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Collaborative Law and Social Work

Collaborative Law and Social Work

By Gary Direnfeld, MSW, RSW

Collaborative Family Law offers divorcing couples a new approach to untangling marriage. The traditional approach has family lawyers settle disputes with at least the threat of litigation. Collaborative Family Law takes the threat of litigation out of the equation to concentrate on helping the parties settle between themselves yet with legal support. Litigation is not an option. Lawyers practicing Collaborative Family Law report more satisfaction with this form of practice and believe that negotiated settlements leave the parties more intact as individuals and as parents.

Along with the new approach to settling disputes, there is a new role for those professionals who would otherwise practice divorce mediation or provide custody and access assessments.

These professionals, often social workers and psychologists, are being reenlisted by Collaborative Lawyers as Divorce Coaches and Child Specialists.

In traditional family law a Divorce Coach may be hired to prepare one parent for court in order to gain a strategic advantage in the litigation process. In the Collaborative Law context, the Divorce Coach helps the parent to understand emotional issues that could cause him or her to be unreasonable. In other words, in the former context the coach helps make a better warrior for the battle of litigation, while in the latter context the coach helps make a better conciliator to facilitate settlement. Within the Collaborative Law model each parent has his or her own Divorce Coach.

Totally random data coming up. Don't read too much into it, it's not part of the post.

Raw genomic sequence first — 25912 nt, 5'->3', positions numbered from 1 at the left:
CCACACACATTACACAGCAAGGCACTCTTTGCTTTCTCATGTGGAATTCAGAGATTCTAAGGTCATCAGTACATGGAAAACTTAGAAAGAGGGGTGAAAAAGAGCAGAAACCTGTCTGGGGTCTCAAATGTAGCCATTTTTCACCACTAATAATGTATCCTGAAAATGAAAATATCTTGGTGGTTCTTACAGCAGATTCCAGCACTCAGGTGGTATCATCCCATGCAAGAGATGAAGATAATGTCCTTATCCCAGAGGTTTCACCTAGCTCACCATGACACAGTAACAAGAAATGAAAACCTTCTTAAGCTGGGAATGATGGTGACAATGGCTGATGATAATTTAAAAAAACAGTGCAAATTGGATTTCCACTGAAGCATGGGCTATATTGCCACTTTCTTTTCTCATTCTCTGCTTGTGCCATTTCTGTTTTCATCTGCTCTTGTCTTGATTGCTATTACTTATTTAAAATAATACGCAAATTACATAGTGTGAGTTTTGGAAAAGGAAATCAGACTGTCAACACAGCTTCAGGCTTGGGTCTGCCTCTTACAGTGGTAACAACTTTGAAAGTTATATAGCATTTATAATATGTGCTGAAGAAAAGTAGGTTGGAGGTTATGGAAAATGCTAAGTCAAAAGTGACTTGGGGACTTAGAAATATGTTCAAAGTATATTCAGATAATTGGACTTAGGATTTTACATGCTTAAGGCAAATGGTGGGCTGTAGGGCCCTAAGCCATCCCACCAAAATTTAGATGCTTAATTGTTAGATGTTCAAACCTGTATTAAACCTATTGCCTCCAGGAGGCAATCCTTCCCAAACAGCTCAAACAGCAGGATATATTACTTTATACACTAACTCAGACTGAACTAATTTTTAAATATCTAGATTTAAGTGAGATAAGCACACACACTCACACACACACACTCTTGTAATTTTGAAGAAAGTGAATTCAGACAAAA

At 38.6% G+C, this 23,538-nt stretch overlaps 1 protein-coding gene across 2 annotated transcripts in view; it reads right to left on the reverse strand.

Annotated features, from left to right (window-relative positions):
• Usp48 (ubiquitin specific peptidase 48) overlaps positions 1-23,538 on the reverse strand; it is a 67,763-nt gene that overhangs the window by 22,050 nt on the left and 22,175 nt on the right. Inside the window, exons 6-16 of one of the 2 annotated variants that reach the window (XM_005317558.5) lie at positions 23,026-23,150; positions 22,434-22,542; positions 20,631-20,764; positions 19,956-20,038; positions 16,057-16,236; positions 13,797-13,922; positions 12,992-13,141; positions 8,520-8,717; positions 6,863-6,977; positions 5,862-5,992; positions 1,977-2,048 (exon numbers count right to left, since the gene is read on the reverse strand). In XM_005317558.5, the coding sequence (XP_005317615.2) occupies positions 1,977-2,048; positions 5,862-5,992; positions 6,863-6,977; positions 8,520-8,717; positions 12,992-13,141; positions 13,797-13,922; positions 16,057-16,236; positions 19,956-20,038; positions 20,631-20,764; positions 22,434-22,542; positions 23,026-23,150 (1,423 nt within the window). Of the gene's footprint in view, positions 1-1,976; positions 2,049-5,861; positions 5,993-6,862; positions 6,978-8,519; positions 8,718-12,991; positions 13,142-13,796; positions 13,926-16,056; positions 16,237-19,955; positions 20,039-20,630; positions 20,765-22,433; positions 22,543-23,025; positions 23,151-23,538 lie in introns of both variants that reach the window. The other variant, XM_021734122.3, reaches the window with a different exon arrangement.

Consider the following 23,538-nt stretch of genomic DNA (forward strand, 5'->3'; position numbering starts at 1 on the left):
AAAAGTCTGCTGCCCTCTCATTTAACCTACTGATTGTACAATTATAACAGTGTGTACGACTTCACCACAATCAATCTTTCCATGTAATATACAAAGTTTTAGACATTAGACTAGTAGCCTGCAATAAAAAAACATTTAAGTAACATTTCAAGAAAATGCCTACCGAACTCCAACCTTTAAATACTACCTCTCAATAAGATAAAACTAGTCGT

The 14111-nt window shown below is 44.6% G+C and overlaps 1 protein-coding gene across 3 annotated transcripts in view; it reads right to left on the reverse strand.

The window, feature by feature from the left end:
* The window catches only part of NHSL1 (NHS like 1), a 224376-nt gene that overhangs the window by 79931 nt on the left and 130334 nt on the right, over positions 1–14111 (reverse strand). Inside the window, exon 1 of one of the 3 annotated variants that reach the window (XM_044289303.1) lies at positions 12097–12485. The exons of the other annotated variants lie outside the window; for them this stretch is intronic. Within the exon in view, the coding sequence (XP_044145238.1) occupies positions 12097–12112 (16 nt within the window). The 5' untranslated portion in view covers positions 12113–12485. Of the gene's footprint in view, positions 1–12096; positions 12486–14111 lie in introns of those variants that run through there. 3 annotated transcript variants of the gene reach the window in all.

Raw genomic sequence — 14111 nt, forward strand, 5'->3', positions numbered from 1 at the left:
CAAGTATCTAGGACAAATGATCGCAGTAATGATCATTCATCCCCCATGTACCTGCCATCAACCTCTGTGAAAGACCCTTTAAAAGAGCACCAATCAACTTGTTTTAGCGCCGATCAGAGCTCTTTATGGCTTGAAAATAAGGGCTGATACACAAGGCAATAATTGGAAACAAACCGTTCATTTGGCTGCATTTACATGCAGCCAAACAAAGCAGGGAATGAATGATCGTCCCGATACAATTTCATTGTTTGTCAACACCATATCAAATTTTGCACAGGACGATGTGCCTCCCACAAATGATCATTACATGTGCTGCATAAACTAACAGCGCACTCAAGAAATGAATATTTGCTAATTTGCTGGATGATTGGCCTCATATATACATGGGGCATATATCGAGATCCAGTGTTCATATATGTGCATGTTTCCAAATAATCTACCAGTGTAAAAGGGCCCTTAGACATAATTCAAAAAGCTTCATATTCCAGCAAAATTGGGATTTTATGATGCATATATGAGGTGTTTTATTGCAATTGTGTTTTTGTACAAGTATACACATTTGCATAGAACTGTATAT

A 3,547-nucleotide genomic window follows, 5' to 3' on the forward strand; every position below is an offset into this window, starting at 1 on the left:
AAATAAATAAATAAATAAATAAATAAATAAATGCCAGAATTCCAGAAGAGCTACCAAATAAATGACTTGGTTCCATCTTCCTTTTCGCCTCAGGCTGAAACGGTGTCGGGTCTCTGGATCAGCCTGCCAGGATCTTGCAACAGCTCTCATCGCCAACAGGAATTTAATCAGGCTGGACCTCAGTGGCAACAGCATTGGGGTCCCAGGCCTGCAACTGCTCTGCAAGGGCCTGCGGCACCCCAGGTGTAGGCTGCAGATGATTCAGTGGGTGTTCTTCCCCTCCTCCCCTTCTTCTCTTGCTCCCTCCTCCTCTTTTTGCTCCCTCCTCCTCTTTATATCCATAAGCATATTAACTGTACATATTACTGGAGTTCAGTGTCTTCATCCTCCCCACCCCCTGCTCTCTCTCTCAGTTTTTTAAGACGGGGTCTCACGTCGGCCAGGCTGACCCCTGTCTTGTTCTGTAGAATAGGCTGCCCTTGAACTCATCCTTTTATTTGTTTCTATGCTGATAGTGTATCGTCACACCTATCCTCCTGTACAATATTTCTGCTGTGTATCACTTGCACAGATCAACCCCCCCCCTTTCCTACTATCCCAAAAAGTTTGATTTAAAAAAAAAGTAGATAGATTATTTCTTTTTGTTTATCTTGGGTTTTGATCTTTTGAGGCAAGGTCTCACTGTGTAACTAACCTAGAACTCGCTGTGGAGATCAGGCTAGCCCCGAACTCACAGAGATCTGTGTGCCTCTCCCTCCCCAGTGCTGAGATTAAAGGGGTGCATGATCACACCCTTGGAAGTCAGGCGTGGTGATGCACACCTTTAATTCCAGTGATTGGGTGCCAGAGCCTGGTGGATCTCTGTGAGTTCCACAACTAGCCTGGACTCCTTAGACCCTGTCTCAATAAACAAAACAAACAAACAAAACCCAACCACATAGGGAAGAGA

The “Child Specialist” is generally described in therapeutic terms, working with the children directly. In this context, the Child Specialist meets with the children to help them deal with the impact of the parents’ divorce on their lives. The Child Specialist may also share information with parents to help them protect the children from untoward outcomes.

There can be challenges arising when using individual Divorce Coaches and Child Specialists as described. Each coach may provide perspectives or information to their respective client that pulls them in different directions, confounding settlement. Certainly “over-identification” with one’s client is a risk inherent in any form of individual support. Further, when a Child Specialist meets alone with children, there can be conflicts of interest and confidentiality issues if the Child Specialist then reports to parents. Some jurisdictions have confidentiality rules for counselors working with children, particularly early adolescents.

There are ways to mitigate these issues. Social workers have a rich tradition in working with entire families. As such, the social worker can engage the entire family in a consultant role. Within this role, perhaps titled Family Divorce Consultant, one social worker would be assigned, rather than two coaches. Working from a system’s theory perspective and using clinical discretion, the social worker would have latitude to meet with the entire family system and/or pertinent subsystems (marital, sibling, parent-child and even individuals) as necessary.

The Family Divorce Consultant’s involvement would be time limited and goal directed. The goal is to facilitate transition to a new family structure (pre-divorce to post divorce) whilst maintaining the integrity of pertinent relationships. Further, the consultant would provide education to the parents to facilitate their mutual interest – the well-being of their children now and developmentally.

Social Work has much to offer Collaborative Family Law. Social Work is built on a tradition of inter-disciplinary teamwork with the goal of win/win outcomes. The structural changes sought to facilitate post-divorce adjustment meet well with the training and values of social workers. Collaborative lawyers and social workers make a natural team.

Collaborative lawyers looking for social workers should consider those with; a “systems” perspective; custody and access experience; current knowledge of relevant theory and practice of divorce and child development; and good inter-personal boundaries. Collaborative Law marks a revolution in thinking. Next will be interesting to view the evolution. Social work is a good fit.



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